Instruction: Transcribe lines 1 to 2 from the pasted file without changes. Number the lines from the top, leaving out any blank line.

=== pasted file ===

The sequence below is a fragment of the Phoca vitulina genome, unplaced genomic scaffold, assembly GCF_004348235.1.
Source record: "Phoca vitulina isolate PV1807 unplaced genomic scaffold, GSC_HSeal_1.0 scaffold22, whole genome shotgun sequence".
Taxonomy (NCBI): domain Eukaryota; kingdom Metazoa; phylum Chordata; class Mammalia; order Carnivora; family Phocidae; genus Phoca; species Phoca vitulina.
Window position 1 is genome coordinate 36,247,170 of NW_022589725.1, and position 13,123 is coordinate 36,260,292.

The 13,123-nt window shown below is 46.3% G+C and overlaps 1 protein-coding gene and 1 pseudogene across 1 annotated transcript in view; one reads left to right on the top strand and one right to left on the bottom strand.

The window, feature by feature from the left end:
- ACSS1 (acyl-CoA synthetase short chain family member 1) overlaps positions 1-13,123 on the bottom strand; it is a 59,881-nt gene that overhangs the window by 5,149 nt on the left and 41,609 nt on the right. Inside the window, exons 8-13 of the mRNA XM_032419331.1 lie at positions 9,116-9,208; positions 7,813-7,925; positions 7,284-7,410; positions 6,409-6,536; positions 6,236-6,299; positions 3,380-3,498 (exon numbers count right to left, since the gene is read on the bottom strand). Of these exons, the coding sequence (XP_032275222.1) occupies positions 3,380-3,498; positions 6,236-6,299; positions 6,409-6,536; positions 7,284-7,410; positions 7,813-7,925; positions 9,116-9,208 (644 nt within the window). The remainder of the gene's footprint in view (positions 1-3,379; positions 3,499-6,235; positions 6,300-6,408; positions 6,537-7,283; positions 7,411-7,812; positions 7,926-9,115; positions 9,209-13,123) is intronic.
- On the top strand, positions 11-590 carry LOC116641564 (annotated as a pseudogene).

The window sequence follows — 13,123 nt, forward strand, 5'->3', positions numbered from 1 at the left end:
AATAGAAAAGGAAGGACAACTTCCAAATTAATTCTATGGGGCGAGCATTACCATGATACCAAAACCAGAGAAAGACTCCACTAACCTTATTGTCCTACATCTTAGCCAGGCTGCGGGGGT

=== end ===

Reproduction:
The sequence below is a fragment of the Phoca vitulina genome, unplaced genomic scaffold, assembly GCF_004348235.1.
Source record: "Phoca vitulina isolate PV1807 unplaced genomic scaffold, GSC_HSeal_1.0 scaffold22, whole genome shotgun sequence".